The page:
The Department’s Federal Insurance Office—together with the Cybersecurity and Infrastructure Security Agency—is soliciting feedback in preparation for a report to Congress.
The Treasury Department’s Federal Insurance Office wants to know whether a national cyber insurance program should require policy holders to implement basic cybersecurity measures in order to avoid creating a moral hazard.
“Should cybersecurity and/or cyber hygiene measures be required of policyholders under the structure?” Steven Seitz, director of Treasury’s Federal Insurance Office, asked in a request for comment set to publish in the Federal Register Thursday. “If so, which measures should be required?”
Comments are due within 45 days of the notice being published. Those interested in weighing in on the issue can also participate in a meeting of Treasury’s Federal Advisory Committee on Insurance Thursday afternoon.
The question on effective cybersecurity measures is one of several FIO and the Cybersecurity and Infrastructure Security Agency are asking to help craft a report to Congress on the merits of establishing a federal cyber insurance program. Their effort stems from a recommendation of the Government Accountability Office, which Congress instructed to examine the role of the federal government in cyber insurance under the National Defense Authorization Act of 2021.
GAO highlighted the possibility that a federal insurance program could create warped incentives in the industry, especially in the wake of ransomware attacks across the country, but the agency passed the baton to FIO and CISA to make the ultimate recommendation to Congress on the issue.
The notice from Treasury and CISA describes moral hazard as “the possibility that either insurers or policyholders might take undue risks in reliance upon a federal insurance response or fail to implement cybersecurity controls.”
Insurance is typically regulated at the state level, but there are a couple of examples of federal programs, including the Terrorism Risk Insurance Program that Treasury oversees and the National Flood Insurance Program, which the Federal Emergency Management Agency administers.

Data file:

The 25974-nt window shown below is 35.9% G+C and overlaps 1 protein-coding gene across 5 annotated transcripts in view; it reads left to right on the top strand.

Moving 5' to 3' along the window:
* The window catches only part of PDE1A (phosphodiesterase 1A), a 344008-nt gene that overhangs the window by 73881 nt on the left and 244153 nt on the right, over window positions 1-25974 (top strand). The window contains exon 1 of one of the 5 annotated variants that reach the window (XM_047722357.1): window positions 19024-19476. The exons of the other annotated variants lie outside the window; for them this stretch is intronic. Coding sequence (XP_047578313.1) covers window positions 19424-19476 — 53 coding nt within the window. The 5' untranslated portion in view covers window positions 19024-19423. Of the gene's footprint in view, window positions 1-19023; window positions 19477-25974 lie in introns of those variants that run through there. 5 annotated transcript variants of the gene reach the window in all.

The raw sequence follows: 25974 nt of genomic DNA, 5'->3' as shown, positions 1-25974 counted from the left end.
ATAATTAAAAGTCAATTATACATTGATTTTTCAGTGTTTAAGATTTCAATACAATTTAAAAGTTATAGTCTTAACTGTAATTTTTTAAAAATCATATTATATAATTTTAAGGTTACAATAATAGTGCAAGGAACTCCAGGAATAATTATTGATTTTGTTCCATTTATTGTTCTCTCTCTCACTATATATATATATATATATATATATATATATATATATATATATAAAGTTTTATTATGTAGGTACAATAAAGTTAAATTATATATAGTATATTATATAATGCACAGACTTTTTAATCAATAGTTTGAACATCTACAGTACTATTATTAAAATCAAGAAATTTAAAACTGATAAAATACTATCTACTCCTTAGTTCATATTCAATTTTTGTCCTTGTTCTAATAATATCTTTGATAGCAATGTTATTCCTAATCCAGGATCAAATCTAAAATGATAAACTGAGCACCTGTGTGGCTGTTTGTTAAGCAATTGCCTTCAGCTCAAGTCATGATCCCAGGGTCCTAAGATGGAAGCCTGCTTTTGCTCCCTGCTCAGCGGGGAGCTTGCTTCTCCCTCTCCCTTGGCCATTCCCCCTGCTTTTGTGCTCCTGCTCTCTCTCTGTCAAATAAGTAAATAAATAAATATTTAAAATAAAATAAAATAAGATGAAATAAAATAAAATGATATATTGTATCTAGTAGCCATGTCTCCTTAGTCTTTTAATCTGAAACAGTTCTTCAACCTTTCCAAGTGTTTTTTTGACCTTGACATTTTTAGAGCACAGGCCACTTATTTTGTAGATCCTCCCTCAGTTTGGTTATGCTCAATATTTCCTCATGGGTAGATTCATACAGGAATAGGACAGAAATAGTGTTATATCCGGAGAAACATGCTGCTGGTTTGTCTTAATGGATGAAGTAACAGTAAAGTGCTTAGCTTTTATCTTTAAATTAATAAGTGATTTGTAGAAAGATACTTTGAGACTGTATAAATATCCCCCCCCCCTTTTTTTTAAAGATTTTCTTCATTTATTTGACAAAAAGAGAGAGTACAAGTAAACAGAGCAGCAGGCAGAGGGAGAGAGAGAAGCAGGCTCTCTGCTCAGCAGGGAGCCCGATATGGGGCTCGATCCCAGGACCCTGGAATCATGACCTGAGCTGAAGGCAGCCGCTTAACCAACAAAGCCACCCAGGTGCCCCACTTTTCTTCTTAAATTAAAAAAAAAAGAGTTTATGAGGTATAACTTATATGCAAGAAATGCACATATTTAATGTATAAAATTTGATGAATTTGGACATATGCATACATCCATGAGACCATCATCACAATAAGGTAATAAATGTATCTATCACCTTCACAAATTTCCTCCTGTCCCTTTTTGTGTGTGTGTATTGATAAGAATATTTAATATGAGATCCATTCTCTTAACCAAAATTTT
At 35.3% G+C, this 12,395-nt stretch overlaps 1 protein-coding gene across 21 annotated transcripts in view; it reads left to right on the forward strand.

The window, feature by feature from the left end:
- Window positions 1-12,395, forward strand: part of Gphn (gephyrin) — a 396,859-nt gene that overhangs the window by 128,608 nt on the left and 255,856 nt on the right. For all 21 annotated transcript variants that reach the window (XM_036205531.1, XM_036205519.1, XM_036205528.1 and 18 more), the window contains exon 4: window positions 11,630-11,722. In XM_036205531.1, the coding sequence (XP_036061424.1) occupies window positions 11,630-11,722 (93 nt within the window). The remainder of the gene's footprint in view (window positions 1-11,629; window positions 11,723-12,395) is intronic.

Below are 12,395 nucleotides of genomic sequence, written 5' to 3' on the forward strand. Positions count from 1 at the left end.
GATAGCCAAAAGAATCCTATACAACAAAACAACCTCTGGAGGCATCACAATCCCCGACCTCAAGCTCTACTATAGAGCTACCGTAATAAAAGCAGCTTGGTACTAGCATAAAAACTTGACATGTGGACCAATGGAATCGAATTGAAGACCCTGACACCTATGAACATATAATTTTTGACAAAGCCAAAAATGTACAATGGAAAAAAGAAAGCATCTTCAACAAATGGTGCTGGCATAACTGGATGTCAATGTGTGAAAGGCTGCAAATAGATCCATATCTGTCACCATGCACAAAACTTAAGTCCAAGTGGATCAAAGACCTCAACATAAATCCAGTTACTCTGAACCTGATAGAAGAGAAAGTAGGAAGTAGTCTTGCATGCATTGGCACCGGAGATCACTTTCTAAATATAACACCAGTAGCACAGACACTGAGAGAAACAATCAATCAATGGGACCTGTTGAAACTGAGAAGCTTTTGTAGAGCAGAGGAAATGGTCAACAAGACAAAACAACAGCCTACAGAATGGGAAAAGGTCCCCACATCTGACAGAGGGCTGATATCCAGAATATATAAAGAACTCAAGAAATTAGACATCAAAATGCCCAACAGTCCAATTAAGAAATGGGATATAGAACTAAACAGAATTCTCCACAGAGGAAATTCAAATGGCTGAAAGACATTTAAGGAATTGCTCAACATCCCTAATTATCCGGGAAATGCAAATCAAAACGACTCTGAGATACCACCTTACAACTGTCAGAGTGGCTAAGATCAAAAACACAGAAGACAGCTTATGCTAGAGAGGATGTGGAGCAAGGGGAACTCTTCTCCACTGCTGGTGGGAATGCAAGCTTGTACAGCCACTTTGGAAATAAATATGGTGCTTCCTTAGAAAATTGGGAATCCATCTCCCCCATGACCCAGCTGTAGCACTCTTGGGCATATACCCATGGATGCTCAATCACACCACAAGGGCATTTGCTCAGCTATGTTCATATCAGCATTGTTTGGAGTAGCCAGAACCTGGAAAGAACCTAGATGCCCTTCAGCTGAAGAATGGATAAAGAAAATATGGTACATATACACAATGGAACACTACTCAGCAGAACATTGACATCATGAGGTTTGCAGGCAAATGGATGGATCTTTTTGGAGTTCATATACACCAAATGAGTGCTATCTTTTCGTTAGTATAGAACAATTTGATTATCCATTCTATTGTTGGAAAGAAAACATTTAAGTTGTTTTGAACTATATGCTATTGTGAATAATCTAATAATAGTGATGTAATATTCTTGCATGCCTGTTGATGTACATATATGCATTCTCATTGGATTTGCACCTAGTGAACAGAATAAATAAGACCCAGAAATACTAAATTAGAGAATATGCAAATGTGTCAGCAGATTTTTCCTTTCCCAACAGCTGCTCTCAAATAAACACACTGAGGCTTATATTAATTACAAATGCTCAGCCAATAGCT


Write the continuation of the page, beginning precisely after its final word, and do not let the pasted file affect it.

NFIP mandates coverage for certain properties and is funded by the premiums, but the program is perennially in debt due to huge sums paid out after catastrophic hurricanes. As experts warn of a hurricane of historic proportions hitting the state of Florida, the NFIP is set to expire unless Congress reauthorizes it by the end of the week.
The TRIP model—established after the terrorist attacks of Sep. 11—essentially insures the insurers, helping them to cover policyholders in the event of qualifying incidents. But there’s a $100 billion cap on the amount the government can pay out, and the notice cites a study CISA published in 2020 which estimated potential losses from a single cyber incident could range from $2.8 billion to $1 trillion.
“Should an existing federal insurance program (e.g., NFIP or TRIP) or other U.S. or international public-private insurance mechanisms serve as a model for, or be modified to address, catastrophic cyber incidents?” the notice asks.
According to the notice, “FIO intends to assess potential federal insurance responses that are outside of TRIP, but will also consider how potential responses could interact with, or be part of, TRIP.” That would spur questions about whether certain cyber incidents should count as terrorist attacks.
The agencies also want answers to a host of other questions, such as whether insurers would be less likely to cover events that resulted in physical impacts and what amount of financial losses should be considered “catastrophic.”
“What cybersecurity measures would most effectively reduce the likelihood or magnitude of catastrophic cyber incidents?” the notice also asks. “What steps could the federal government take to potentially incentivize or require policyholders to adopt these measures?”
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